Keene said they knew they couldn’t deviate too far from the language of Frozen. This meant continuing to respect the first film, and not going overboard with the enchantment in the sequel. And there will be a lot of enchantment. “If everything is enchanted, and everything is speaking to you on that level, then you don’t get to appreciate the stuff you need to narratively,” she said. “So, in this Enchanted Forest, there is a main story thatâ€™s going on, and thereâ€™s a lot to see.”
In order to narrow things down, they talked to a Norwegian botanist. They also used specific trees so that there would be contrasting shapes. “One of the interesting things about that region is that fall also happens on the ground,” Keene said “Itâ€™s not just what happens on the trees. The plants and the ground cover actually turns hues, as well. So, we were actually given a plethora of opportunity for color almost everywhere.”
It is then up for the environments team to take the visual development and execute it across the film. Yes, building a natural world is challenging, but “building a natural world thatâ€™s also stylized is really, really hard,” said head of environments Sean Jenkins.
Ultimately, the goal was to have the forest look good from every view. And to keep up with that kind of consistency, the environments team built up their library full of trees, bushes, and rocks, which would then be used to populate across a large region. But they also had to be careful not to get too crazy with the flora and fauna and restrain themselves so that they can stage the story through this forest in such a way that it doesn’t overwhelm the characters.
Additionally, there is a lot of ground cover, and a lot of colors to go with it. So it is so much more than just adding leaves, but the ground itself is colorful. “With the foliage on the ground, the ground cover had to be a hue of red that was going to allow for a real hue to pull off of,” Keene said.
Fog was also used as a medium in order to help with the graphic reads. But working with an autumn palette proved to be difficult because it may distract too much from the story thatâ€™s happening in the enchanted forest.
Going back to Arendelle proved to be somewhat of a challenge as well, because the environments team needed to apply that autumn palette to the snow-covered kingdom. Snow was literally a blank canvas for the environments team because they were able to paint on any color you want, and use whatever you need to use. However, this was different for Arendelle during autumn because, as Keene puts it, it has a “much narrower range, even though itâ€™s a very vibrant one, and itâ€™s very rich within itself.”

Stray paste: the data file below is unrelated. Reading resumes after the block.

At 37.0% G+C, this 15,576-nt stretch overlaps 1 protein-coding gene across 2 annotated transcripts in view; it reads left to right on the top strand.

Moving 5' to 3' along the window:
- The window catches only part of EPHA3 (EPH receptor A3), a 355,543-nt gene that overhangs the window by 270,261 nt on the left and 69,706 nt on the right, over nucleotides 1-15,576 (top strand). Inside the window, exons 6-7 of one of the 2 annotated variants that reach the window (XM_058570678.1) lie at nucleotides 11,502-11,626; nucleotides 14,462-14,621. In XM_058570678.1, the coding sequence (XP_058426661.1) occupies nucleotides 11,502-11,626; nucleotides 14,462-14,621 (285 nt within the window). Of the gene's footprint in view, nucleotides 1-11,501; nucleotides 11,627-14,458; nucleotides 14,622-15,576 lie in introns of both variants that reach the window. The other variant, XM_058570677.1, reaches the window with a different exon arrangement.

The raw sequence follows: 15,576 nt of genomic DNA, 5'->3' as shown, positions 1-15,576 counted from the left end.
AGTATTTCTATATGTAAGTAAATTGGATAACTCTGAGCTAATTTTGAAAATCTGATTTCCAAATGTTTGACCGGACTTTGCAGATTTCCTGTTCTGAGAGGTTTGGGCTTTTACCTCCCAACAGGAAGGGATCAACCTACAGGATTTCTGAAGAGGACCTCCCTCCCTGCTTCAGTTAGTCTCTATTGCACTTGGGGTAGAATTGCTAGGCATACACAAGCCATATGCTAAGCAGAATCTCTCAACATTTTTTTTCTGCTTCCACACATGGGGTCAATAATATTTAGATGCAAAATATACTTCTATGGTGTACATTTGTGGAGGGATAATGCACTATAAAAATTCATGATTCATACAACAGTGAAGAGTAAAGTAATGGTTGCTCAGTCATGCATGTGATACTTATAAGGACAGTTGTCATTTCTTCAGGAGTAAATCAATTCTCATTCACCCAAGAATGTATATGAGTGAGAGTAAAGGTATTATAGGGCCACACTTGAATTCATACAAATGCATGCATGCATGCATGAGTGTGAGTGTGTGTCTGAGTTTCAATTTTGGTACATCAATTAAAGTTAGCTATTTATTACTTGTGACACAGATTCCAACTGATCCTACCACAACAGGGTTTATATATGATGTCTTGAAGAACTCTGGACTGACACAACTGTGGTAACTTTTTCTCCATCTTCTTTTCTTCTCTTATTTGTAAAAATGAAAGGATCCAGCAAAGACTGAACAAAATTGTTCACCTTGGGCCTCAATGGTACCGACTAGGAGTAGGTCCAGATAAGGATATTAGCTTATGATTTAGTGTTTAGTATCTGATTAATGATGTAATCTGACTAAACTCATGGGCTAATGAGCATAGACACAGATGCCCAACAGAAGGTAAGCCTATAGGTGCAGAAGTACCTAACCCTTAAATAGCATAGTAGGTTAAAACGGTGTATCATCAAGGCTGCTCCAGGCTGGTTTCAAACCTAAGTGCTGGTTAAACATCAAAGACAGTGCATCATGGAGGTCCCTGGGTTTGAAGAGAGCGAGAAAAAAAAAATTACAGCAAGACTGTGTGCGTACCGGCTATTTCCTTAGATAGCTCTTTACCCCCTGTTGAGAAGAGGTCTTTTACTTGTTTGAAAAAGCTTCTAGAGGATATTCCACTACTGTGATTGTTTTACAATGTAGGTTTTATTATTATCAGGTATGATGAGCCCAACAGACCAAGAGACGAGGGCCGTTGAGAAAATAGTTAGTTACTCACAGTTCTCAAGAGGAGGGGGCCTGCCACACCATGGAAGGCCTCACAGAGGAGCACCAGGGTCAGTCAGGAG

But it wasn’t just a simple swap, it had to work story-wise, as well. This proved to be very necessary as there will be a musical sequence that plays throughout the town.
This meant that there needed to be some civic planning. “We had to know how you would get from whichever areas we chose to use, there was some kind of linkage between them,” art director of environments David Womersley said. “So, it felt more logical. We went into Arendelle, we made it more of a real place, pulled things together, made them all rational and kind of a lot more urban logic going on.”
As the sequence plays out, the audience will see that the town has a real history behind it. It’s rustic and has a central square. Not only that, but they are preparing for autumn, which can be seen by all the banners that are hanging up throughout the town. Of course, with the use of the autumn palette, it helps make everything the audience sees pop. Add in the music, and it begins to feel like a Frozen movie.
Jenkins joked that one of the perks of having a consistent town and village is that it is a virtual set. They also settled on a lot of neutral colors because the forest hues in fall are so intense and so bright. These neutral colors would help offset that intensity so that you can see those smaller details of the town. And in some cases, Arendelle will be a backdrop as opposed to a narrative aspect like the enchanted forest is.
The environments team never wants to overwhelm the characters because the characters are the story. They see their roles as enhancing the scene. But they are given a little more latitude when there is no character in the shot. They call this the “music room shot.” When it comes down to it, they are there to support the characters and the narrative.
For the environments team to understand the story, the action, and even the environments, the environments team is always looking at the storyboards as they are coming through. For example, if a storyboard has a character is going to run downhill, the team can cater to that.
And it wouldn’t be much of an enchanted forest or a dark sea if it wasn’t populated with trolls, giants, and mythical spirits.